This blog was written by Alice Browne
Nowadays we are more likely to associate electricity with execution than with healing. But in nineteenth-century New York, sellers of electric belts and proprietors of electric baths promised relief from many diseases, especially those that were chronic, embarrassing, or neglected by conventional medicine. Both claimed to relieve symptoms by passing electric or magnetic currents through the patient’s body. They operated in the same uncertain area as the sellers of patent medicine, although a curiosity about the possible medical uses of electricity never quite disappeared in more respectable scientific circles.
Dr. James Bryan’s electric belts and harnesses, made in New York, offered relief from nervous prostration, hysteria, impotence, and uterine prolapse, as well as disorders of the kidneys, liver, lungs, spine and brain. His pamphlet is filled with testimonials, and illustrated with pictures of the doctor’s well-appointed offices and consulting rooms, as well as of the appliances on sale.
Electric baths, which passed an electric current through the the patient’s body, were also supposed to help many conditions, and were often advertised as part of the amenities at hotels and spas. These advertisements are sometimes misleading, as early tanning beds were also sometimes described as electric baths; the “electric baths” on the Titanic were of this kind, and did not involve water. However, Dr. Maurice Vergnes, proprietor of “electro-chemical baths” at 4 and 6 East 11th Street in 1867, gives a graphic if scientifically unpersuasive description of his methods, which leaves no doubt about how his treatment was supposed to work:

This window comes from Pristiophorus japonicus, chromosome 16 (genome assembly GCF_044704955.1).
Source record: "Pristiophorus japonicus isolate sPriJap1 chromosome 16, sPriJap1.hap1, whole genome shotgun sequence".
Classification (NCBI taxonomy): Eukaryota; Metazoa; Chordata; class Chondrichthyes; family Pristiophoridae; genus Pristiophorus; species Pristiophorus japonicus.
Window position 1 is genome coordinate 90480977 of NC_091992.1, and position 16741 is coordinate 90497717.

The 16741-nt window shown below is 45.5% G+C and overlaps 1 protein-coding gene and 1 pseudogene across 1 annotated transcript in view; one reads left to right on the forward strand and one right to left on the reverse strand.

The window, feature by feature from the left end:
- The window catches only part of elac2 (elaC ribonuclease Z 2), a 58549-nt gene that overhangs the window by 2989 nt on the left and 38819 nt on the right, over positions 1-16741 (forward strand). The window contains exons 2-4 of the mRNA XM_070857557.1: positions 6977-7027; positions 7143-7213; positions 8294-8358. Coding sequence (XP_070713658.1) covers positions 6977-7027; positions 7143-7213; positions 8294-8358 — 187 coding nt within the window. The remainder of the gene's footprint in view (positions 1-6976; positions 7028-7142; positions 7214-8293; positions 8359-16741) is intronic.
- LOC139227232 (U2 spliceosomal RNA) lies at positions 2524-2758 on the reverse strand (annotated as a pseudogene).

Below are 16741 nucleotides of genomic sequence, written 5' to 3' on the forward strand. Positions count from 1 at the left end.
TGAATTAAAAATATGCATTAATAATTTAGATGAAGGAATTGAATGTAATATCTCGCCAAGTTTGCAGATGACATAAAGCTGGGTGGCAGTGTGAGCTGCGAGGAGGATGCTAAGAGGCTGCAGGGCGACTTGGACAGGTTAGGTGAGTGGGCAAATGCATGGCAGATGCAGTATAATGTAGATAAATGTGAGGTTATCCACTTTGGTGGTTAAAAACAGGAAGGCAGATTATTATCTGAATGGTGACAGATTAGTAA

M. Vergnes takes an unfortunate patient corroded by lead, mercury, gold, silver, or any other metal, and places him in a metallic bathing-tub, insulated from the ground. The man sits down, his legs horizontally stretched out on a wooden bench, insulated from the tub, which is filled with water up to his neck. The water is slightly acidulated to increase its conductibility; and the acid varies according to cases. Nitric or hydrochloric acid is used for the extraction of mercury, silver or gold; other acids for that of lead. This done, the negative pole of the pile [i.e. battery] is brought into contact with the sides of the bathing-tub, and the positive pole placed in the hands of the patient.
The work of purification is now in full activity; the electrical current precipitates itself through the body of the sufferer, penetrating into the depth of his bones, pursues in all the tissues every particle of metal, seizes it, restores its primitive form, and chasing it out of the organism, deposits it on the sides of the tub, where it becomes apparent to the naked eye. [Vergnes’ electro-chemical baths, p. 8; Pamph RM885 .V47 1867)
Mercury was widely used as a treatment for syphilis, as well as many other conditions. Vergnes does not emphasize this in his leaflet, and gives case histories of children with lead poisoning, and people exposed to heavy metals for other reasons, but sufferers from syphilis were probably part of his expected market. His baths are listed in New York directories at a variety of locations throughout the 1870s, although later entries do not describe him as a doctor; the last directory entry for Vergnes describes him simply as “electrician”. The pamphlet describing his baths says that he developed his methods after working in the electro-plating industry. He also patented an inhaler for consumption.
The medical uses of electricity remained marginal in the nineteenth century, but never quite went away. Sometimes stereotyped as a fad treatment for hypochondriac women, the power of electricity remained intriguing. Perhaps without the fantasies that produced electric belts and electric baths it would have taken longer to evolve modern uses of electricity for the management of pain and treatment resistant depression.